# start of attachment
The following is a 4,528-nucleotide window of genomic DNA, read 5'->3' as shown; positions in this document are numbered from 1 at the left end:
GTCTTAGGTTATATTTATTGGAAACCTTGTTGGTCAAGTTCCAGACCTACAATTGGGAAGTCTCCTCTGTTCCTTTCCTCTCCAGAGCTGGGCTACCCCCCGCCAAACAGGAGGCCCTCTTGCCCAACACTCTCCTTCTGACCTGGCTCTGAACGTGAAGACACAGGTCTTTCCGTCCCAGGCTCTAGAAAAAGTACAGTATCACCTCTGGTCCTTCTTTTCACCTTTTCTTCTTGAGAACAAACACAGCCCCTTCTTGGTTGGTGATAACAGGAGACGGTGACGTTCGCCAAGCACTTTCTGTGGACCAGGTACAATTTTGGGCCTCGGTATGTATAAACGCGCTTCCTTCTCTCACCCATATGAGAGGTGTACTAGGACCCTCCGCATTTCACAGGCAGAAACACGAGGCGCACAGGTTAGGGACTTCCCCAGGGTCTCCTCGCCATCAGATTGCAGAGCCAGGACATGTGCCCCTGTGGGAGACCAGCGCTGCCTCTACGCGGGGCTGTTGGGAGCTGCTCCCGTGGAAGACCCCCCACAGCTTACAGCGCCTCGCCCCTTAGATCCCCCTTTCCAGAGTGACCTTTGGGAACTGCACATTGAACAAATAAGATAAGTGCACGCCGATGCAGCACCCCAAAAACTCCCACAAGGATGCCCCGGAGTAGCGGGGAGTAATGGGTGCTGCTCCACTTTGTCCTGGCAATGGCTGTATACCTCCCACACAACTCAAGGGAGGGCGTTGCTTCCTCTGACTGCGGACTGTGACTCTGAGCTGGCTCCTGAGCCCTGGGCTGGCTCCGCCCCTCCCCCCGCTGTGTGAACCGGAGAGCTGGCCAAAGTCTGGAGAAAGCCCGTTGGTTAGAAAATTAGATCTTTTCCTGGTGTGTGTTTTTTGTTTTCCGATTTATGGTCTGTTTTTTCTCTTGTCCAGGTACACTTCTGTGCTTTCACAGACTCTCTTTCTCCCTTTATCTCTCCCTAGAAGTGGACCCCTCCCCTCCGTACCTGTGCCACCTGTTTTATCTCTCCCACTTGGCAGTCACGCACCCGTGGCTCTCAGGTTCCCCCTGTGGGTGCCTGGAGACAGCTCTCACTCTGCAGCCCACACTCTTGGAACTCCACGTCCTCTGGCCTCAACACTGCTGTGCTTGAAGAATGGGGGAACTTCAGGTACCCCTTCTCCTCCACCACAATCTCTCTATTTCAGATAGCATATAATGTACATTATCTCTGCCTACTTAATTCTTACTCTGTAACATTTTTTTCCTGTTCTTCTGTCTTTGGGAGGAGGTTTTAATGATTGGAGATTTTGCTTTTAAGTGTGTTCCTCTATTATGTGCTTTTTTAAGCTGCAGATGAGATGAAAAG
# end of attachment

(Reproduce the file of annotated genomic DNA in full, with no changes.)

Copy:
The following is a 4,528-nucleotide window of genomic DNA, read 5'->3' as shown; positions in this document are numbered from 1 at the left end:
GTCTTAGGTTATATTTATTGGAAACCTTGTTGGTCAAGTTCCAGACCTACAATTGGGAAGTCTCCTCTGTTCCTTTCCTCTCCAGAGCTGGGCTACCCCCCGCCAAACAGGAGGCCCTCTTGCCCAACACTCTCCTTCTGACCTGGCTCTGAACGTGAAGACACAGGTCTTTCCGTCCCAGGCTCTAGAAAAAGTACAGTATCACCTCTGGTCCTTCTTTTCACCTTTTCTTCTTGAGAACAAACACAGCCCCTTCTTGGTTGGTGATAACAGGAGACGGTGACGTTCGCCAAGCACTTTCTGTGGACCAGGTACAATTTTGGGCCTCGGTATGTATAAACGCGCTTCCTTCTCTCACCCATATGAGAGGTGTACTAGGACCCTCCGCATTTCACAGGCAGAAACACGAGGCGCACAGGTTAGGGACTTCCCCAGGGTCTCCTCGCCATCAGATTGCAGAGCCAGGACATGTGCCCCTGTGGGAGACCAGCGCTGCCTCTACGCGGGGCTGTTGGGAGCTGCTCCCGTGGAAGACCCCCCACAGCTTACAGCGCCTCGCCCCTTAGATCCCCCTTTCCAGAGTGACCTTTGGGAACTGCACATTGAACAAATAAGATAAGTGCACGCCGATGCAGCACCCCAAAAACTCCCACAAGGATGCCCCGGAGTAGCGGGGAGTAATGGGTGCTGCTCCACTTTGTCCTGGCAATGGCTGTATACCTCCCACACAACTCAAGGGAGGGCGTTGCTTCCTCTGACTGCGGACTGTGACTCTGAGCTGGCTCCTGAGCCCTGGGCTGGCTCCGCCCCTCCCCCCGCTGTGTGAACCGGAGAGCTGGCCAAAGTCTGGAGAAAGCCCGTTGGTTAGAAAATTAGATCTTTTCCTGGTGTGTGTTTTTTGTTTTCCGATTTATGGTCTGTTTTTTCTCTTGTCCAGGTACACTTCTGTGCTTTCACAGACTCTCTTTCTCCCTTTATCTCTCCCTAGAAGTGGACCCCTCCCCTCCGTACCTGTGCCACCTGTTTTATCTCTCCCACTTGGCAGTCACGCACCCGTGGCTCTCAGGTTCCCCCTGTGGGTGCCTGGAGACAGCTCTCACTCTGCAGCCCACACTCTTGGAACTCCACGTCCTCTGGCCTCAACACTGCTGTGCTTGAAGAATGGGGGAACTTCAGGTACCCCTTCTCCTCCACCACAATCTCTCTATTTCAGATAGCATATAATGTACATTATCTCTGCCTACTTAATTCTTACTCTGTAACATTTTTTTCCTGTTCTTCTGTCTTTGGGAGGAGGTTTTAATGATTGGAGATTTTGCTTTTAAGTGTGTTCCTCTATTATGTGCTTTTTTAAGCTGCAGATGAGATGAAAAG